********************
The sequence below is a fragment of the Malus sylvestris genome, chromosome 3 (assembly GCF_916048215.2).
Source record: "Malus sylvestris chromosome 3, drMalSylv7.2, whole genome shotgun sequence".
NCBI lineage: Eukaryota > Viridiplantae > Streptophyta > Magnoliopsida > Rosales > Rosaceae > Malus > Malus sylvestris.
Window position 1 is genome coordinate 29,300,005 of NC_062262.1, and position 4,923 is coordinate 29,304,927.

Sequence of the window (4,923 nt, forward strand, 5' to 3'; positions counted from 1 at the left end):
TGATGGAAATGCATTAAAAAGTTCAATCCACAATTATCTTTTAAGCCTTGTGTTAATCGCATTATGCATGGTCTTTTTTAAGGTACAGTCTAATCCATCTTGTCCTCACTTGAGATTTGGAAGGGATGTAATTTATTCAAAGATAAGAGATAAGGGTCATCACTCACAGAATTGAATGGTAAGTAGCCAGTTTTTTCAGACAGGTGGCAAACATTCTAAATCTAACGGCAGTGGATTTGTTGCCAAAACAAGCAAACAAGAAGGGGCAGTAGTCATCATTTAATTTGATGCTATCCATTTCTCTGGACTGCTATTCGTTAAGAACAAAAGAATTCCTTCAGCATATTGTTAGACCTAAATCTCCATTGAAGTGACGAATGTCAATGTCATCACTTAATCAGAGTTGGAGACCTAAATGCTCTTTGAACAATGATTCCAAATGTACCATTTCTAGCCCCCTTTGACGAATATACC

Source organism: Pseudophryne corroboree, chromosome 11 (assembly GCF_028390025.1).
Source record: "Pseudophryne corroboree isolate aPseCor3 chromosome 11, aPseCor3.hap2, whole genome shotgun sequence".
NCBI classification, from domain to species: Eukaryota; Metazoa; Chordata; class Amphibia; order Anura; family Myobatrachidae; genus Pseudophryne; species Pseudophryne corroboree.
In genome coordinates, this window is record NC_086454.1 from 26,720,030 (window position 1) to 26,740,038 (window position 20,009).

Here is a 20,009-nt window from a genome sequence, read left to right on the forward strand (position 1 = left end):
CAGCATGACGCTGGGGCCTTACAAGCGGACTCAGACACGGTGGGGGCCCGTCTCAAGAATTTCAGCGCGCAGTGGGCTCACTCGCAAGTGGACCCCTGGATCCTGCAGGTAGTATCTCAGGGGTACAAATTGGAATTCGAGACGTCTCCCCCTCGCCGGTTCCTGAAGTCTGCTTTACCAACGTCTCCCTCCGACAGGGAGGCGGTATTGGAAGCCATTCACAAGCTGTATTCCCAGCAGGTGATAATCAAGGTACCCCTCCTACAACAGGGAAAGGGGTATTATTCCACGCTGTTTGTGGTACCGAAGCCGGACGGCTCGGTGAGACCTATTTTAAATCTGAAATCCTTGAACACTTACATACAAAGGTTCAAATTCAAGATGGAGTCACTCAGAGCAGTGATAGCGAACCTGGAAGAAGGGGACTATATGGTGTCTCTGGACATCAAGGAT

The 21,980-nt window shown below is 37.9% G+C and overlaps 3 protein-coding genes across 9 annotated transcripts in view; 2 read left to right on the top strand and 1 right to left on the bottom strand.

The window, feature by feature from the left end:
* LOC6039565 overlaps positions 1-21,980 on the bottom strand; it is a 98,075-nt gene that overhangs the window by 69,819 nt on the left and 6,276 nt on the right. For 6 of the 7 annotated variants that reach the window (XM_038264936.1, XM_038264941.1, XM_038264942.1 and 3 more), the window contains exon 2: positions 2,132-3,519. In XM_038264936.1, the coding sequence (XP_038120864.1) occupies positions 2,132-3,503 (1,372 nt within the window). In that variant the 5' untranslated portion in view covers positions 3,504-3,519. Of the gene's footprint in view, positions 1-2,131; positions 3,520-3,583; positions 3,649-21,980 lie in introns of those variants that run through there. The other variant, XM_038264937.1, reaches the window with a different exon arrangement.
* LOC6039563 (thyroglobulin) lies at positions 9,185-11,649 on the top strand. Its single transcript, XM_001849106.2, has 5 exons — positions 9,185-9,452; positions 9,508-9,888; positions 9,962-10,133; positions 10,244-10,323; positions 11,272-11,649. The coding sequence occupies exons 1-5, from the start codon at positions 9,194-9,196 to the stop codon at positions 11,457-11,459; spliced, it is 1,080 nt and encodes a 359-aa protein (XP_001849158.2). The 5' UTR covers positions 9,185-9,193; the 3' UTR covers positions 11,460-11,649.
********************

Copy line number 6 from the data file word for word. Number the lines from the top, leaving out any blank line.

TGATGGAAATGCATTAAAAAGTTCAATCCACAATTATCTTTTAAGCCTTGTGTTAATCGCATTATGCATGGTCTTTTTTAAGGTACAGTCTAATCCATCTTGTCCTCACTTGAGATTTGGAAGGGATGTAATTTATTCAAAGATAAGAGATAAGGGTCATCACTCACAGAATTGAATGGTAAGTAGCCAGTTTTTTCAGACAGGTGGCAAACATTCTAAATCTAACGGCAGTGGATTTGTTGCCAAAACAAGCAAACAAGAAGGGGCAGTAGTCATCATTTAATTTGATGCTATCCATTTCTCTGGACTGCTATTCGTTAAGAACAAAAGAATTCCTTCAGCATATTGTTAGACCTAAATCTCCATTGAAGTGACGAATGTCAATGTCATCACTTAATCAGAGTTGGAGACCTAAATGCTCTTTGAACAATGATTCCAAATGTACCATTTCTAGCCCCCTTTGACGAATATACC